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Professor Mircea Stan Appointed Director of UVA's Computer … – UVA Engineering

Mircea R. Stan, Virginia Microelectronics Consortium professor of electrical and computer engineering, is the new director of the University of Virginia School of Engineering and Applied Science’s computer engineering program.
“The collaborative, interdisciplinary aspect of the program makes this an exciting opportunity,” Stan said. “Our students appreciate this well-rounded degree program and its many touch points in engineering fields, its cross-fertilization with the Link Lab, which is UVA’s home for multi-disciplinary cyber-physical systems research, and collaboration with UVA’s School of Medicine.”
Computer engineering is a joint program of the Charles L. Brown Department of Electrical and Computer Engineering and the Department of Computer Science.  Affiliated faculty in other engineering departments also serve as advisors to some of the program’s Ph.D. students.
“Our students and graduates make computing ubiquitous throughout society, touching every aspect of our economy and our daily life,” Stan said. “A lot of the changes happening in industry, in the commercial world, are related to computer engineering, with applications in chip design, robotics, self-driving cars and the Internet of Things, to name just a few examples.”
Stan was on the Link Lab’s leadership council until this year and is a co-principal investigator in UVA Engineering’s Center for Research in Intelligent Storage and Processing in Memory. CRISP researchers seek to make high-performance, data-intensive computing across many different types of system architectures to more accessible and efficient for computer programmers and enable an improved software ecosystem that opens new markets for computer systems.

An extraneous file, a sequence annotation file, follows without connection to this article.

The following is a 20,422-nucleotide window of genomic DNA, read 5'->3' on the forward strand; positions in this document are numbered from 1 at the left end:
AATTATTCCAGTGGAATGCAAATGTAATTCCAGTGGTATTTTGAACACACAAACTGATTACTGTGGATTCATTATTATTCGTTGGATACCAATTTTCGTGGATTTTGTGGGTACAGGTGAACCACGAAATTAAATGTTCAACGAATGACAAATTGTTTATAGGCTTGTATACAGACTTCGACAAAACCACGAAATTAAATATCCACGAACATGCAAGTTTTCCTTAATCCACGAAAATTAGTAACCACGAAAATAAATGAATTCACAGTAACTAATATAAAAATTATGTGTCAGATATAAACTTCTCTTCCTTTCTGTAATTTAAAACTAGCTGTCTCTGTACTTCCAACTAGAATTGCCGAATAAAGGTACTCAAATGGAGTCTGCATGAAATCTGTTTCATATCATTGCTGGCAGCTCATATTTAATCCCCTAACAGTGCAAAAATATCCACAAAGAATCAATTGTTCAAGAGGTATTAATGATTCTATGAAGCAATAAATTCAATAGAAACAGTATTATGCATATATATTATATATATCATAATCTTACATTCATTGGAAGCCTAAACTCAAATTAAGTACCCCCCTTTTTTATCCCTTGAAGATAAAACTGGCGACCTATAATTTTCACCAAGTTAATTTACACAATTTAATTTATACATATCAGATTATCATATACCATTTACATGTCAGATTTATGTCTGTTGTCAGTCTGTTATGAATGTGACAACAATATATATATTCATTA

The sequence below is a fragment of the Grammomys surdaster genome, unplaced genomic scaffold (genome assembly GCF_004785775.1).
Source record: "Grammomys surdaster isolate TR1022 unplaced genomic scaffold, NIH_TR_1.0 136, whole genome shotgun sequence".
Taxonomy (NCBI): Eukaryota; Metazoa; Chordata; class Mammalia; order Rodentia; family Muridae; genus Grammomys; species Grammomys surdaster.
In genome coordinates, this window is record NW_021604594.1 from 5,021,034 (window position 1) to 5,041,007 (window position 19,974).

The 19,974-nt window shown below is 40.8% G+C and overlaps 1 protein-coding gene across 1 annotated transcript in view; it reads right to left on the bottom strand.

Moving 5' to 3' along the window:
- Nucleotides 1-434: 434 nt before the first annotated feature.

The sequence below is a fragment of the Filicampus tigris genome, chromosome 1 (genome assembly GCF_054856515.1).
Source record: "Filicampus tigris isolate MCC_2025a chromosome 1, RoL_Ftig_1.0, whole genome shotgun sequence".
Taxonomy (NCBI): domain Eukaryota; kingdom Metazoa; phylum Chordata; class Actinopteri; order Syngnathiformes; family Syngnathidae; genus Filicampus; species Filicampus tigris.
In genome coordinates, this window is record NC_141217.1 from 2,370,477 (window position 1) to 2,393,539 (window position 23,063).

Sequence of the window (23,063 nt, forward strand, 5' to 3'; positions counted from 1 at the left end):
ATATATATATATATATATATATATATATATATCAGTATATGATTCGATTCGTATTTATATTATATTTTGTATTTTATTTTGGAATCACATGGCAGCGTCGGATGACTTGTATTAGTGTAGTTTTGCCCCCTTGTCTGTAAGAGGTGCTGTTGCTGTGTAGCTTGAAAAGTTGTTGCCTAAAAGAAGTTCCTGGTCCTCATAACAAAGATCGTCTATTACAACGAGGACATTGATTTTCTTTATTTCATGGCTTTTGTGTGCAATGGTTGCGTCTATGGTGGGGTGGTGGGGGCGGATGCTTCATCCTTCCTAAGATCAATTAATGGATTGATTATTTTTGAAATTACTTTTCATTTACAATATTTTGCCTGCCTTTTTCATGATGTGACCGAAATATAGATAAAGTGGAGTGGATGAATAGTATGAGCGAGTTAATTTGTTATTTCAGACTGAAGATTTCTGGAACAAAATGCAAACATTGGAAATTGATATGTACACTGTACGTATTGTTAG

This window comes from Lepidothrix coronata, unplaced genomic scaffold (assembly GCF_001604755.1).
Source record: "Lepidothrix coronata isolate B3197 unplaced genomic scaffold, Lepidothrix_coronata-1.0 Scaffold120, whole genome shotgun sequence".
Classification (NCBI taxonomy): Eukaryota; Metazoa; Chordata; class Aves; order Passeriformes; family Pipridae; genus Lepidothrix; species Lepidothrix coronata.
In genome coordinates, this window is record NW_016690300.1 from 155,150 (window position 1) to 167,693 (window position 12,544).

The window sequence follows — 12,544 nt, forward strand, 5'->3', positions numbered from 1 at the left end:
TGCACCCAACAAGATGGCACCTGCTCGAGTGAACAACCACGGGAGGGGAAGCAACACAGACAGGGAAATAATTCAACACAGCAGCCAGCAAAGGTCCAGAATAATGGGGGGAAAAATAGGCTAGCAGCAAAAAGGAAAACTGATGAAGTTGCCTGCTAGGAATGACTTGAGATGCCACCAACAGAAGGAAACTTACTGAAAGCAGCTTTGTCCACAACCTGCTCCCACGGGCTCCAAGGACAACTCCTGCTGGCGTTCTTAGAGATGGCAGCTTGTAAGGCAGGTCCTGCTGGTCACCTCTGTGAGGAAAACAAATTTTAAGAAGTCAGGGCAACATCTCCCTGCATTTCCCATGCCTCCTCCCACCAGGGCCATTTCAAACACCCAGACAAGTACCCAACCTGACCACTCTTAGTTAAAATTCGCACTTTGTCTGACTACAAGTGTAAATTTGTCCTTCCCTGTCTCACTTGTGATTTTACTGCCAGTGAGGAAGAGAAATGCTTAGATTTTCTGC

Stan envisions a computer engineering program that balances fundamentals with cutting-edge hardware systems and software applications enabled by machine learning and artificial intelligence.
“Instead of thinking either-or, I believe a blended and localized approach is best for our students,” Stan said. “For example, a course in electromagnetic fields could cover the fundamentals of physics, calculus and vector analysis alongside applications like 5G/6G wireless networks enhanced by AI/ML. We are adapting and evolving our curriculum to reflect and drive these real-world innovations and rewarding career opportunities.”
Stan has been a proponent of computer engineering since his arrival at UVA. As an assistant professor, Stan benefited from the vision and leadership of the program’s senior champions including James H. Aylor, professor emeritus of electrical and computer engineering and dean emeritus of UVA Engineering, and Barry Johnson, L.A. Lacy Distinguished Professor of electrical and computer engineering.
Mircea R. Stan, Virginia Microelectronics Consortium professor of electrical and computer engineering, is the new director of the University of Virginia School of Engineering and Applied Science’s computer engineering program.
Stan has been a proponent of computer engineering since his arrival at UVA. As an assistant professor, Stan benefited from the vision and leadership of the program’s senior champions including James H. Aylor, professor emeritus of electrical and computer engineering and dean emeritus of UVA Engineering, and Barry Johnson, L.A. Lacy Distinguished Professor of electrical and computer engineering.
“Computer engineering has been a part of the culture for a long time, reaching back almost 30 years,” Aylor said. “We were among the first engineering schools to recognize computer engineering’s importance.”
Aylor helped create a model computer engineering curriculum for universities across the nation, which he piloted at UVA Engineering.